The Blessed Circle

Book: Muslim Majlis-e Mushawarat: Ek Mukhtasar Tarikh (Muslim Majlis Mushawarat: A Short History - in Urdu)

Author: Muhammad Alamullah

Year: 2015

Pages: 198                                                  

Price: Rs 200

ISBN: 9788172210663


Book: The Stalwarts: builders and leaders of Mushawarat

Comp. & ed.: Zafarul-Islam Khan

Pages: 180

Price: 180

ISBN: 978-81-7221-075-5

both published by Pharos Media & Publishing Pvt. Ltd, New Delhi, India (


Mohd. Zeyaul Haque


Years ago, on a visit to Aligarh Muslim University this reviewer was told a “story” by a dedicated follower of Sir Syed. One must explain at the outset that after years of newspaper journalism one had learnt that a story was not always fiction: we also called solidly fact-based news reports, “stories.” The story that was told was a true report of a pious person’s dream.

The Sir Syed admirer said: “On Sir Syed’s death a buzurg had seen him in his dream sitting on the left side of the Prophet (pbuh) as the first caliph Hazrat Abu Bakr sat on his right. The buzurg, who did not think much of Sir Syed’s piety during his life, asked the Prophet (pbuh) in astonishment as to why he was seating Sir Syed by his side. The Prophet (pbuh) replied that Allah had honoured Sir Syed in Afterlife for he had done a lot for His Creation in his life.

Among Indian Muslims there have always been people who lived and worked tirelessly all their lives for the betterment of the Indian millat, the Prophet’s community. They laughed and cried when the millat felt joy or sorrow. They were constantly bothered and tormented by the situation of the millat in their waking hours. This obsession never left them at peace for a moment.

At this point this reviewer must clarify that he is not an Aligarian, nor a follower of the great old Syed. Another inevitable reference to the AMU founder comes here. One of his companions was awakened from his sleep right before dawn by inconsolable sobs of Sir Syed during his tahujjud prayers. He was repeatedly saying in whispers, his hands raised in du’a, tears streaming down into his thick, flowing beard, “Allah, my qaum was destroyed, my qaum was destroyed.”

Some Muslim leaders of good educational and social background came together, nearly a century after Sir Syed’s disconsolate prayers, to pick up the threads of a shattered millat. On a humid August day in 1964 these pious souls gathered at Lucknow to build a common platform for Muslim community’s leaders and activists from different fields, different political leanings and diverse schools of religious thought. The platform was called the All India Muslim Majlis-e-Mushawarat.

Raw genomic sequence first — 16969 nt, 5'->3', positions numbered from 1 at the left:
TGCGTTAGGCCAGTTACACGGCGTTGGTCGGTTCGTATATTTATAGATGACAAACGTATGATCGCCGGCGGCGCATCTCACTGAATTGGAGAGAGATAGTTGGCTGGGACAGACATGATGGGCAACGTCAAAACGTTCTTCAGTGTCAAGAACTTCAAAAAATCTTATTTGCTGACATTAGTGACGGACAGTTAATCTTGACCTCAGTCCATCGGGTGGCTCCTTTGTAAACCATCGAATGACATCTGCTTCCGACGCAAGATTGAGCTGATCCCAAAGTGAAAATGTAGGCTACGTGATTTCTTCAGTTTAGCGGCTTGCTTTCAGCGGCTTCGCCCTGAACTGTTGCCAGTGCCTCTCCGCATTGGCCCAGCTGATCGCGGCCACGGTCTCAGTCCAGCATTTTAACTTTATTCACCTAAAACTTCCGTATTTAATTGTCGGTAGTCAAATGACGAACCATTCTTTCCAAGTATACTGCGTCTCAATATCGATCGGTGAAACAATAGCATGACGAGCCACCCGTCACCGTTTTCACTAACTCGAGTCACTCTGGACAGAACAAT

It was a critical moment in national life as the first prime minister of India, a strong advocate of secularism and democracy, had passed away recently, leaving the field wide open for confirmed anti-Muslim groups straining at the leash to start large-scale violence against Muslims. They had rightly calculated that with Nehru gone there would be far less resistance from the Indian state against what the American academic Paul Brass calls the “institutionalised riot systems” of the country. In the months and years ahead India had to witness massive anti-Muslim riots targeting the new class of Muslim technical professionals in the power-producing belt: Rourkela, Jabalpur, Jamshedpur, Ranchi, along the coal, electrical power, steel and heavy engineering region in south-east India. The well-planned attacks were meant to destroy the Muslim engineers and (also doctors, as in Ranchi) nip in the bud the slowly germinating Muslim middle class. A decade later the target shifted to budding Muslim business classes elsewhere.

The Mushawarat also served as an umbrella body for all, or most, Muslim organisations, sects and sub-sects. The senior leadership of the Mushawarat, for all these 50 years has been a veritable Who’s Who of Indian Muslim social, religious (and, sometimes, political) life.

 Like any major organisation, the Mushawarat too had its share of difficulties. A time came when under the stress of some intense differences of opinion, the organisation split into two in 2000. (For detail see: Muslim Majlis-e-Mushawarat, Ek Mukhtasar Tarikh [Urdu] by Muhammad Alamullah). It took years for the two factions to unite again, in 2013. Thankfully, today there is only one Mushawarat.

Over the decades the Mushawarat leadership has been known for its integrity. None of them tried to barter his position in the organisation for political gain. Hopefully, the Mushawarat will continue to uphold this tradition.

To mark the 50th anniversary celebrations of AIMMM, Delhi-based Pharos Media has brought out four books. We are reviewing here two of them. The first book is referred to above, the second (in English) is The Stalwarts: Builders and Leaders of Mushawarat, compiled and edited by Dr Zafarul-Islam Khan. Less than 200 pages each, these simply written and highly readable books are well-produced collector’s items for persons interested in Indian Muslim affairs.

This article appeared in The Milli Gazette print issue of 1-15 February 2016 on page no. 21

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